I completely agree with you that there should be a coherent set of demands - and the more concrete, the better. The extent to which a coherent set of demands emerges will mark the success or failure of the movement to articulate the will of the people.

Offline Barbara

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Re: Occupy Wall Street: "It Is a Revolution"
« Reply #4 on: October 02, 2011, 22:05:30 PM »
I just got a link showing that Yahoo is censoring occupy Wall Street posts

Yahoo appears to be censoring Occupy Wall Street protest messages


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Re: Occupy Wall Street: "It Is a Revolution"
« Reply #5 on: October 07, 2011, 12:03:31 PM »
Thursday 6 October 2011
by: Henry A. Giroux, Truthout | Op-Ed

Protesters from the Occupy Wall Street movement, the United Federation of Teachers and members of other unions at Foley Square in New York, on October 5, 2011. (Photo: Ozier Muhammad/The New York Times)

We're young; we're poor; we're not going to take it anymore. -Occupy Wall Street chant

Class warfare has once again entered the vocabulary of mainstream national politics, but this time with a strange twist. Right-wing politicians such as Paul Ryan and various high-profile conservative media pundits and corporate-funded think-tank spokespersons have made visible what ruling classes have long tried to bury beneath the discourse of meritocracy and the myth of the classless society - that is, the harsh consequences of class power, hierarchical rule and savage inequality.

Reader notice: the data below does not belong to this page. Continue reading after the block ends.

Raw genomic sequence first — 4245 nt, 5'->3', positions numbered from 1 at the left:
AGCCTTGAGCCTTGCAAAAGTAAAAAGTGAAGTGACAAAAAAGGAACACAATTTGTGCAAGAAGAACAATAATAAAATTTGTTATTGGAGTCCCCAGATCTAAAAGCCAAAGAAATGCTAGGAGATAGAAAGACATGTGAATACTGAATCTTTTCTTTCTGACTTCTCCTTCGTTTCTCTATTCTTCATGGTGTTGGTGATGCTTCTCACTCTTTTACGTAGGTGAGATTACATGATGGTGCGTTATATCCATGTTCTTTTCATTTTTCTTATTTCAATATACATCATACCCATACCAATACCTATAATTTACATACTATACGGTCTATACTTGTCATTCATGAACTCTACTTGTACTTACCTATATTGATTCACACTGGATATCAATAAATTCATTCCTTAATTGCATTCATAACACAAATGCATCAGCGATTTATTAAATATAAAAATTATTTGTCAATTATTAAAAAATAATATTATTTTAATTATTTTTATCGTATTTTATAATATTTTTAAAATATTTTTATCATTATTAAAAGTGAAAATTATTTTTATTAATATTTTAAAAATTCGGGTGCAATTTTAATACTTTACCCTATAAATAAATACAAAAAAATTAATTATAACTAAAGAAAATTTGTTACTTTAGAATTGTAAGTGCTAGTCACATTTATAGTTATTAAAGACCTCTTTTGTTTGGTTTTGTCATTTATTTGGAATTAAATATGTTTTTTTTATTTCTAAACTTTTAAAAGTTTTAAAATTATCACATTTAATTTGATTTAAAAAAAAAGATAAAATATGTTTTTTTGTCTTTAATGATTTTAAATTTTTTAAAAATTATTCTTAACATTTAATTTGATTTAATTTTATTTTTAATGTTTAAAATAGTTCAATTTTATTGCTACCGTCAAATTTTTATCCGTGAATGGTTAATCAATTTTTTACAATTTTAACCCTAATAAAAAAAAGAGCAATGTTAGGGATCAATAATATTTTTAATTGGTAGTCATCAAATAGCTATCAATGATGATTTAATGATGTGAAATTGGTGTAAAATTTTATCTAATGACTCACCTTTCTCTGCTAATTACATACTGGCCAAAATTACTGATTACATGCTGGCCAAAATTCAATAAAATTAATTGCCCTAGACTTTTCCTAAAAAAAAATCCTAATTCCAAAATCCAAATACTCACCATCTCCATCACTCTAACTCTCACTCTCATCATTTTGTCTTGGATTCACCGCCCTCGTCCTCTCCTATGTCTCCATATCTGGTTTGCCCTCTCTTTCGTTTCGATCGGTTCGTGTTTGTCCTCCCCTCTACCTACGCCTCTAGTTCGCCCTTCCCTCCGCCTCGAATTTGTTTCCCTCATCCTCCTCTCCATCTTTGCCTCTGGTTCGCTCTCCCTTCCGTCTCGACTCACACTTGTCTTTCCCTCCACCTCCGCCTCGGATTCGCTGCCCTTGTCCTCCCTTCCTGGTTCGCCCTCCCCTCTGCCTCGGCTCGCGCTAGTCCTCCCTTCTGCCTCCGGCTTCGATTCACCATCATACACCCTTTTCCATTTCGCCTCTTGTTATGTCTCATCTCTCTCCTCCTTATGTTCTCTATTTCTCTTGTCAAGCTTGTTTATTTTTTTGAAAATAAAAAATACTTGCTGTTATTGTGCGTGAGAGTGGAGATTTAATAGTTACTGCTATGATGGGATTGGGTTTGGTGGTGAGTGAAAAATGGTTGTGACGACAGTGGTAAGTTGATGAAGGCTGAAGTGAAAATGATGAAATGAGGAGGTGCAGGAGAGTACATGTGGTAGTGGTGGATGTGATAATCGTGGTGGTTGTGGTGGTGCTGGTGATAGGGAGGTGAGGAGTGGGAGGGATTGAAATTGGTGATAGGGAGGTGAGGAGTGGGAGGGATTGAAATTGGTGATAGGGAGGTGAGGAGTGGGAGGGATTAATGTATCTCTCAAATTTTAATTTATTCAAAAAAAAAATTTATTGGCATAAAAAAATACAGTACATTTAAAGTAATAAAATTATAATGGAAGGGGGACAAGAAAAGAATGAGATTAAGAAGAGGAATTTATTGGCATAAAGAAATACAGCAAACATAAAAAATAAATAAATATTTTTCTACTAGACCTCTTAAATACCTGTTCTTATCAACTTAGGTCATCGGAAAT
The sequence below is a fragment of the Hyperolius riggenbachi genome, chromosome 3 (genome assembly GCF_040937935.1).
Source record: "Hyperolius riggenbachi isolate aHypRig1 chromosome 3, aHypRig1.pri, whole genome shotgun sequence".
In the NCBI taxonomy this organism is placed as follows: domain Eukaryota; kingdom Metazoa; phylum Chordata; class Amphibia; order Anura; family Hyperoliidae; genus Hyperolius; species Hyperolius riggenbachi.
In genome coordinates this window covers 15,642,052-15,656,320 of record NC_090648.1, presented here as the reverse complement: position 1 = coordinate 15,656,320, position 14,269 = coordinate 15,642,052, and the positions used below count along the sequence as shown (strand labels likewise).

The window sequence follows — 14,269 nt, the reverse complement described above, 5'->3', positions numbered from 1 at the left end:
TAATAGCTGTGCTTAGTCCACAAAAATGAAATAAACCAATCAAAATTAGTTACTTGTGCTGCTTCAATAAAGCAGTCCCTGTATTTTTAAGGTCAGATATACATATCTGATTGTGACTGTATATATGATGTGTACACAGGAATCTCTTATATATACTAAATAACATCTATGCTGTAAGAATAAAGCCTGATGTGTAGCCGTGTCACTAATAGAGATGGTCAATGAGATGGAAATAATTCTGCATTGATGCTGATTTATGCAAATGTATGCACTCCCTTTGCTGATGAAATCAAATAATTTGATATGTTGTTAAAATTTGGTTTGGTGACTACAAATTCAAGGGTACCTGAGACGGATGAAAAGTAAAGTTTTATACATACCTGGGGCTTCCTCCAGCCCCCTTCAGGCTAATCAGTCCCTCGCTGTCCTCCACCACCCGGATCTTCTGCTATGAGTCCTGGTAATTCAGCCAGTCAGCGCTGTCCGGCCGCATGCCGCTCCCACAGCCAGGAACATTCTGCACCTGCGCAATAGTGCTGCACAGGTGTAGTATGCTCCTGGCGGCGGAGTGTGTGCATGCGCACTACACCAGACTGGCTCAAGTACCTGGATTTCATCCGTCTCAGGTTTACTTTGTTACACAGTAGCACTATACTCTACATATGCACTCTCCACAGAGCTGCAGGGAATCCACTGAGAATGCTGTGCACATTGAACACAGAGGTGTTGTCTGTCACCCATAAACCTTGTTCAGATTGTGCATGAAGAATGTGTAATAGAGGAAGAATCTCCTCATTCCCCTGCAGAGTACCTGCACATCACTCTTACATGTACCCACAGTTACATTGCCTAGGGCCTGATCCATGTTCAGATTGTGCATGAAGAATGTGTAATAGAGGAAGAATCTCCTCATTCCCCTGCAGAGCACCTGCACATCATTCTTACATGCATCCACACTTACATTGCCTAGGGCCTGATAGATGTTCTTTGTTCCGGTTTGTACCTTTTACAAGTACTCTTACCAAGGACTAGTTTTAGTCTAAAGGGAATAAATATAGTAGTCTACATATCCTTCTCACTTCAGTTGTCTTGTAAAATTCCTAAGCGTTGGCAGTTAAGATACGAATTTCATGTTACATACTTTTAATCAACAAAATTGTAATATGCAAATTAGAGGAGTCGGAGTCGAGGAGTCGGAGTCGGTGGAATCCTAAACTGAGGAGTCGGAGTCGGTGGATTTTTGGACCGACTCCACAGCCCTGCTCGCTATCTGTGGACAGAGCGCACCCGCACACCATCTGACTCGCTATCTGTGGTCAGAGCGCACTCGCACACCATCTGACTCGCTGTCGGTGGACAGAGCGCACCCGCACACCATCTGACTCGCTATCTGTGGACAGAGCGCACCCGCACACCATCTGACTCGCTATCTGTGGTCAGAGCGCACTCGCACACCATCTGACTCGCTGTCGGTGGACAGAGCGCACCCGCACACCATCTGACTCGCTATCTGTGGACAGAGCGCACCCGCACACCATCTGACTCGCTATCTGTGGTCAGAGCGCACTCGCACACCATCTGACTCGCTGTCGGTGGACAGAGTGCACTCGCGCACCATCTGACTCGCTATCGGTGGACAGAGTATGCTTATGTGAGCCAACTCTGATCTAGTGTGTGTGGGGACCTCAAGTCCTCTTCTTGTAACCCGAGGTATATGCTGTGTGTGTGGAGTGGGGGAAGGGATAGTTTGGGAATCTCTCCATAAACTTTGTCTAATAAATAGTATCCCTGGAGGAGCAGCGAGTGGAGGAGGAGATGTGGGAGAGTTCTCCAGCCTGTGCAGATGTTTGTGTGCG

According to the ruling elite, the real class war is being waged against the belief in free and unfettered markets, the reign of unchecked capital, a culture of individualism and happiness itself - in spite of the fact that it is precisely these beliefs that serve the interests of Wall Street elites who brought the world to the brink of ruin in 2008. Arthur C. Brooks, the president of the ultra-right American Enterprise Institute, says it all in defending the legitimating and empty ideology of the rich and elites in his comment: "Free enterprise brings happiness; redistribution does not. The reason is that only free enterprise brings earned success."(1) In this insipid comment, railing against inequality amounts to railing against earned success. But the secret order of politics that haunts this statement is a fear of democracy matched only by a hysteria that fuels an unabated belief in the virtues of a plutocracy and a disdain for democratic ideals.